17. What has been the role of biblical principles in the legal and political history of the countries studied?
  18. Is it true that lands influenced by the Reformation escaped political violence because biblical concepts were acted upon?
  19. What are the core distinctions, in terms of ideology and results, between English and American Revolutions on the one hand, and the French and Russian on the other hand?
  20. What were the weaknesses which developed at a later date in countries which had a Reformation history?
  21. Dr. Schaeffer believes that basic to action is an idea, and that the history of the West in the last two or three centuries has been marked by a humanism pressed to its tragic conclusions and by a Christianity insufficiently applied to the totality of life. How should Christians then approach participation in social and political affairs?
  22. Explain the important contributions to science made by biblical principles. How should our knowledge of the biblical view of work and nature affect our own attitudes to research, study of the Bible, and the use of our minds?
  23. Does this segment help you to understand how and why men of great intellectual refinement in Nazi Germany could accept what was going on?
  24. “Without the absolute line which Christianity gives of the total uniqueness of Man, people have no boundary line between what they can do and what they should do.” Discuss.
  25. What is the difference between theologians and philosophers of the rationalist tradition and those of the existentialist tradition?
  26. “If the early church had embraced an existentialist theology, it would have been absorbed into the Roman pantheon.” It didn’t. Why not?
  27. “It is true that existentialist theology is foreign to biblical religion. But biblical religion was the product of a particular culture and, though useful for societies in the same cultural stream, it is no longer suitable for an age in which an entire range of world cultures requires a common religious denominator. Religious existentialism provides that, without losing the universal instinct for the holy.” Study this statement carefully. What assumptions are betrayed by it?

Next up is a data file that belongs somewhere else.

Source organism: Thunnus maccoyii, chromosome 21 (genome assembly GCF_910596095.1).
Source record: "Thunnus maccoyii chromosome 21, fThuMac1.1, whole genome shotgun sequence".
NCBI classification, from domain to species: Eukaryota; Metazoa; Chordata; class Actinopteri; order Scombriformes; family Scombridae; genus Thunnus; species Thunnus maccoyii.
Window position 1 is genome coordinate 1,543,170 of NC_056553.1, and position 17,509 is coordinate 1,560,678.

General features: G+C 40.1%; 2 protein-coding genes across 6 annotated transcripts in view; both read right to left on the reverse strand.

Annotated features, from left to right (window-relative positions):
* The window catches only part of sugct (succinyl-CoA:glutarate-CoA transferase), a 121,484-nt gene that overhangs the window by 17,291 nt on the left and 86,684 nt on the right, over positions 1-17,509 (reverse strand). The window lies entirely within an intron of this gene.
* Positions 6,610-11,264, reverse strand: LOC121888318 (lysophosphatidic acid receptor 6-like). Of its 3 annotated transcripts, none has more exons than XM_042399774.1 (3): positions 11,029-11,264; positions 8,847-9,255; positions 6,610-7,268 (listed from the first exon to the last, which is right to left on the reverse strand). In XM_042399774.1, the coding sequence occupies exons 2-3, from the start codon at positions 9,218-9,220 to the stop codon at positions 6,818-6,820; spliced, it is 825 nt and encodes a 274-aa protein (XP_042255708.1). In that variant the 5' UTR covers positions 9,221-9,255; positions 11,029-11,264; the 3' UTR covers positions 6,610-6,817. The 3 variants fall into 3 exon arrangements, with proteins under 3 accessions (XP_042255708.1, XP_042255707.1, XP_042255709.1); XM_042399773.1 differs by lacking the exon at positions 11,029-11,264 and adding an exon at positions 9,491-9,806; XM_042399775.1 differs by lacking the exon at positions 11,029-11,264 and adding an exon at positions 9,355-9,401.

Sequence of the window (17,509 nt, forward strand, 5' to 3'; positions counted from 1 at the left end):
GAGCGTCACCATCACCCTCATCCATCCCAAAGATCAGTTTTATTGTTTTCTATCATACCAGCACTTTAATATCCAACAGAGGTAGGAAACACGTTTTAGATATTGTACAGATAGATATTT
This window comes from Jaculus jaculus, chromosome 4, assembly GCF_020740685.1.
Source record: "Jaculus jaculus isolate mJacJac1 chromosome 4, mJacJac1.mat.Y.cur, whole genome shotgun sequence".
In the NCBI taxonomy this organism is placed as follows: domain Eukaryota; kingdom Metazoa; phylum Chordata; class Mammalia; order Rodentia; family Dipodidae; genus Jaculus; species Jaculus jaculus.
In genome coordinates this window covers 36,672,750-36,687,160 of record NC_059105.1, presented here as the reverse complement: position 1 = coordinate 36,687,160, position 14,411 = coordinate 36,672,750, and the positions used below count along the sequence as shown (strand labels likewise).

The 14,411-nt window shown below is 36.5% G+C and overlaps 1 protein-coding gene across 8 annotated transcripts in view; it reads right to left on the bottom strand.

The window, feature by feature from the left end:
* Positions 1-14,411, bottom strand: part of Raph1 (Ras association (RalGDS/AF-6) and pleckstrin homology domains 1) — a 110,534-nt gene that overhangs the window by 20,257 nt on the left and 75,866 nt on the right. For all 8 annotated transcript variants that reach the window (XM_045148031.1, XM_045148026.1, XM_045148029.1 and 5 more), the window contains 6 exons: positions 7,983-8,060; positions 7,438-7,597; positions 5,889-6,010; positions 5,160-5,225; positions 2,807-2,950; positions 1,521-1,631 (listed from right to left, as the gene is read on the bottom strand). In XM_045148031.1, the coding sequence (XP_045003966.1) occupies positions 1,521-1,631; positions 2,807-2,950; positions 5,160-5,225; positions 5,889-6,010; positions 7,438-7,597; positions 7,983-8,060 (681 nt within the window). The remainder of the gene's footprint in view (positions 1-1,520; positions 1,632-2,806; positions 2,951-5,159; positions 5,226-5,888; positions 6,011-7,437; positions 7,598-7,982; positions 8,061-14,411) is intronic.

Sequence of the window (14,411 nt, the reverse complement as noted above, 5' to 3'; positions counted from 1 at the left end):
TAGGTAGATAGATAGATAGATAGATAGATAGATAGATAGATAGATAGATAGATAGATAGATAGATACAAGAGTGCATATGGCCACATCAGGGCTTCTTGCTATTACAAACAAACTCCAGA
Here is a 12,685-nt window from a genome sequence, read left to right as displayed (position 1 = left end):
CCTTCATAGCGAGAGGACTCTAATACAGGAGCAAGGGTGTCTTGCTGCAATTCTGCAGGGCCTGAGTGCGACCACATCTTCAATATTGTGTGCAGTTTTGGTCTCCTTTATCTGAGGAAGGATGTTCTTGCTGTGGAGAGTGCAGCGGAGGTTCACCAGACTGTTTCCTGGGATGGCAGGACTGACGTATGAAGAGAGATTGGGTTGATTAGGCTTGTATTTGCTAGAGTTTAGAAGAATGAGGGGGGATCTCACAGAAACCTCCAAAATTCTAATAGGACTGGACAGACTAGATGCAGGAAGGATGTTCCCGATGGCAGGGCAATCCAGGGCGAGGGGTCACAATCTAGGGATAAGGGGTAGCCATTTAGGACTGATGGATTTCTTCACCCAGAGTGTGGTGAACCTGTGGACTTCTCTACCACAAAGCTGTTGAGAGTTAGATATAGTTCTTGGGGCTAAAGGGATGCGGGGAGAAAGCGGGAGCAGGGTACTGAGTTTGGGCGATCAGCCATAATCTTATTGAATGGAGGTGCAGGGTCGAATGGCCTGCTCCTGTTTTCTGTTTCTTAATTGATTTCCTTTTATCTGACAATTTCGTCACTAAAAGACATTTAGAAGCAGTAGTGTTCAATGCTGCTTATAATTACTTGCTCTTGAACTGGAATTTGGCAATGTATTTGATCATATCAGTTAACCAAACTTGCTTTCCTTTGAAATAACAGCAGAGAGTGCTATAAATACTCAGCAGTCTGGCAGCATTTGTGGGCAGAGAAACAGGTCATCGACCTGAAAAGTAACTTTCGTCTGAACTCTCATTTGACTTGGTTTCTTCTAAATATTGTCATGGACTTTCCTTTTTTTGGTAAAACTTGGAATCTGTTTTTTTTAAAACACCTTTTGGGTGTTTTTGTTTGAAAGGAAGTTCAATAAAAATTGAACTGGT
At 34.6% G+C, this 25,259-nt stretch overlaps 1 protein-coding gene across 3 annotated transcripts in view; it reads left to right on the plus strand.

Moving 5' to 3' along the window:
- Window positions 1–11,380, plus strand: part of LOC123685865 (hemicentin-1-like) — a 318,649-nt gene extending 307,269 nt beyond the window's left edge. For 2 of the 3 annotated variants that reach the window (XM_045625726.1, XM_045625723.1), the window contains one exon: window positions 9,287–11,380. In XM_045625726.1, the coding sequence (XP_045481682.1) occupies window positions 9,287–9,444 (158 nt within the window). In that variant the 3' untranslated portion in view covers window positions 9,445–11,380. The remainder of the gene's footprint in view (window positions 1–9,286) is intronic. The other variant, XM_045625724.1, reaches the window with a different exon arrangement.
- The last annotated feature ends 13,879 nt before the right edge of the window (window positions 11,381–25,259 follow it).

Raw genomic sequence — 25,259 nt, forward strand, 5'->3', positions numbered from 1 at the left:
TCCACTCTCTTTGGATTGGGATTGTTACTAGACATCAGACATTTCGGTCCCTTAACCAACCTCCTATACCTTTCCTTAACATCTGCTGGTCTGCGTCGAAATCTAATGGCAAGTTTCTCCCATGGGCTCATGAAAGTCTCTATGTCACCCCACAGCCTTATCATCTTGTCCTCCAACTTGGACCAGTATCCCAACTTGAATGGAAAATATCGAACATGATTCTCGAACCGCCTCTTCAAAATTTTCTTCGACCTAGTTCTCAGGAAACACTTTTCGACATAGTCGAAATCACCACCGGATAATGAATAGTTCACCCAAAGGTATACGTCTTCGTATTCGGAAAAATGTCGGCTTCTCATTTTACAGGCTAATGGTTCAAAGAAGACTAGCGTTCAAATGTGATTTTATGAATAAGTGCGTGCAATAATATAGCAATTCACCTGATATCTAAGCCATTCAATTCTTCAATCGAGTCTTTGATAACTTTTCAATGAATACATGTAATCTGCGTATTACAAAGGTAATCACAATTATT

28. Can you isolate attitudes and tendencies in yourself, your church, and your community which reflect the “existentialist methodology” described by Dr. Schaeffer?
  29. Explain what “fragmentation” means, as discussed by Dr. Schaeffer. What does it result from? Give examples of it.
  30. Apart from the fact that modern printing and recording processes made the art and music of the past more accessible than ever before, do you think that the preference of many people for the art and music of the past is related to the matters discussed by Dr. Schaeffer? If so, how?
  31. “A foolish consistency is the hobgoblin of little minds... With consistency a great soul has simply nothing to do.” Emerson wrote this over a century ago. Is this true?
  32. How far do you think that the opinion of some Christians that one should have nothing to do with philosophy, art and novels is a manifestation of the very fragmentation which is characteristic of modern secular thought? Discuss.
  33. What was the basic cause of campus unrest in the sixties? What has happened to the campus scene since, and why?
  34. What elements — in the life and thought of the communist and noncommunist world alike — suggest a possible base for world agreement?
  35. “To prophesy doom about Western society is premature. We are, like all others who have lived in times of great change, too close to the details to see the broader picture. One thing we do know: Society has always gone on, and the most wonderful epochs have followed the greatest depressions. To suggest that our day is the exception says more about our headache than it does about our head.” Thoughts?
  36. As Dr. Schaeffer shows, many apparently isolated events and options gain new meaning when seen in the context of the whole. How far does your own involvement in business, law, financing, and so on reveal an acquiescence to current values?
  37. The theory of human biological manipulation, granted its premises, is entirely consistent. Outline these premises and the way in which various programs of manipulation are derived from them.
  38. In a world moving steadily towards authoritarian regimes, does the relative slowness of Western democracies to lose their freedoms increase or decrease the likelihood of the West’s political survival? Give reasons.
  39. Can you think of ways in which you and your church’s attitudes to society betray the utilitarian approach to the world? Does this approach reflect ignorance about the Truth and guilt about our failure to live it?
  40. What is the alternative approach and what does it reflect?